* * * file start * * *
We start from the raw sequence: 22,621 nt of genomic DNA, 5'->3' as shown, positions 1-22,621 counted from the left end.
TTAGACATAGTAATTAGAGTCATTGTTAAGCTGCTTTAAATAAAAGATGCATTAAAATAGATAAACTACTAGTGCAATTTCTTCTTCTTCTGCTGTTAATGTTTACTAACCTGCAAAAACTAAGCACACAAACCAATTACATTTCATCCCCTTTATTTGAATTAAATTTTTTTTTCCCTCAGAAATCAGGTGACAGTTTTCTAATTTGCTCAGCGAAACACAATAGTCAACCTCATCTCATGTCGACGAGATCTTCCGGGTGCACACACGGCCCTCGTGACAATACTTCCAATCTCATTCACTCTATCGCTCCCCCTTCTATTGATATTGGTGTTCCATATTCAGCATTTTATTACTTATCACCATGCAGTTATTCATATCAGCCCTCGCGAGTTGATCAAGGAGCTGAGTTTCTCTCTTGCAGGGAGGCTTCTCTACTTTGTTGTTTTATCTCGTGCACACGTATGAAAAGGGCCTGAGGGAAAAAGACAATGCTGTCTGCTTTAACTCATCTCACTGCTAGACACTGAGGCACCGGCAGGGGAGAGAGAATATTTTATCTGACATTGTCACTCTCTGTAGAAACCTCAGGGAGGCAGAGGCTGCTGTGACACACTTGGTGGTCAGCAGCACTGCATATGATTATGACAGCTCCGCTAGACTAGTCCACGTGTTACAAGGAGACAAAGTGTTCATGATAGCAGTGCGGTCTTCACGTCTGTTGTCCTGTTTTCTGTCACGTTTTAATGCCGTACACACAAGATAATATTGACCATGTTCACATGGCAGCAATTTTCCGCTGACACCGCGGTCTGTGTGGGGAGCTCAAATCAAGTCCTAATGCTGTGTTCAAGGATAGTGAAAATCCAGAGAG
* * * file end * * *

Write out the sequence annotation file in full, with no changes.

We start from the raw sequence: 22,621 nt of genomic DNA, 5'->3' as shown, positions 1-22,621 counted from the left end.
TTAGACATAGTAATTAGAGTCATTGTTAAGCTGCTTTAAATAAAAGATGCATTAAAATAGATAAACTACTAGTGCAATTTCTTCTTCTTCTGCTGTTAATGTTTACTAACCTGCAAAAACTAAGCACACAAACCAATTACATTTCATCCCCTTTATTTGAATTAAATTTTTTTTTCCCTCAGAAATCAGGTGACAGTTTTCTAATTTGCTCAGCGAAACACAATAGTCAACCTCATCTCATGTCGACGAGATCTTCCGGGTGCACACACGGCCCTCGTGACAATACTTCCAATCTCATTCACTCTATCGCTCCCCCTTCTATTGATATTGGTGTTCCATATTCAGCATTTTATTACTTATCACCATGCAGTTATTCATATCAGCCCTCGCGAGTTGATCAAGGAGCTGAGTTTCTCTCTTGCAGGGAGGCTTCTCTACTTTGTTGTTTTATCTCGTGCACACGTATGAAAAGGGCCTGAGGGAAAAAGACAATGCTGTCTGCTTTAACTCATCTCACTGCTAGACACTGAGGCACCGGCAGGGGAGAGAGAATATTTTATCTGACATTGTCACTCTCTGTAGAAACCTCAGGGAGGCAGAGGCTGCTGTGACACACTTGGTGGTCAGCAGCACTGCATATGATTATGACAGCTCCGCTAGACTAGTCCACGTGTTACAAGGAGACAAAGTGTTCATGATAGCAGTGCGGTCTTCACGTCTGTTGTCCTGTTTTCTGTCACGTTTTAATGCCGTACACACAAGATAATATTGACCATGTTCACATGGCAGCAATTTTCCGCTGACACCGCGGTCTGTGTGGGGAGCTCAAATCAAGTCCTAATGCTGTGTTCAAGGATAGTGAAAATCCAGAGAG